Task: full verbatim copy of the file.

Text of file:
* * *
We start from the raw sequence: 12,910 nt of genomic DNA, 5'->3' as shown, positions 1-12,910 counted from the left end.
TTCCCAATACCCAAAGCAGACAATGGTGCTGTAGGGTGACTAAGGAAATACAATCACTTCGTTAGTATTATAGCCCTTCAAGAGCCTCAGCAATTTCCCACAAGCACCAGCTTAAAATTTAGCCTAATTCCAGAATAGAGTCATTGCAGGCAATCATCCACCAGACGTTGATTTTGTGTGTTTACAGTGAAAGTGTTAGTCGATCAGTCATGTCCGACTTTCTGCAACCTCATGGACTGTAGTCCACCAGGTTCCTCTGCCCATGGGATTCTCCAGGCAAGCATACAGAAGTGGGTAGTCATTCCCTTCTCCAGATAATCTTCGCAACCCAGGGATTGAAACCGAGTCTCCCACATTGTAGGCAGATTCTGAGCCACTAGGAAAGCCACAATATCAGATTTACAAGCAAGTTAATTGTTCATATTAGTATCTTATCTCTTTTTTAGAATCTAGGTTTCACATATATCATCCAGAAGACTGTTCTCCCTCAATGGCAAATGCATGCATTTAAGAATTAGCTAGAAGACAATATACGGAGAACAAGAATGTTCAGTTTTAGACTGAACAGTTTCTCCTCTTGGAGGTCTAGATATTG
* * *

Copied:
We start from the raw sequence: 12,910 nt of genomic DNA, 5'->3' as shown, positions 1-12,910 counted from the left end.
TTCCCAATACCCAAAGCAGACAATGGTGCTGTAGGGTGACTAAGGAAATACAATCACTTCGTTAGTATTATAGCCCTTCAAGAGCCTCAGCAATTTCCCACAAGCACCAGCTTAAAATTTAGCCTAATTCCAGAATAGAGTCATTGCAGGCAATCATCCACCAGACGTTGATTTTGTGTGTTTACAGTGAAAGTGTTAGTCGATCAGTCATGTCCGACTTTCTGCAACCTCATGGACTGTAGTCCACCAGGTTCCTCTGCCCATGGGATTCTCCAGGCAAGCATACAGAAGTGGGTAGTCATTCCCTTCTCCAGATAATCTTCGCAACCCAGGGATTGAAACCGAGTCTCCCACATTGTAGGCAGATTCTGAGCCACTAGGAAAGCCACAATATCAGATTTACAAGCAAGTTAATTGTTCATATTAGTATCTTATCTCTTTTTTAGAATCTAGGTTTCACATATATCATCCAGAAGACTGTTCTCCCTCAATGGCAAATGCATGCATTTAAGAATTAGCTAGAAGACAATATACGGAGAACAAGAATGTTCAGTTTTAGACTGAACAGTTTCTCCTCTTGGAGGTCTAGATATTG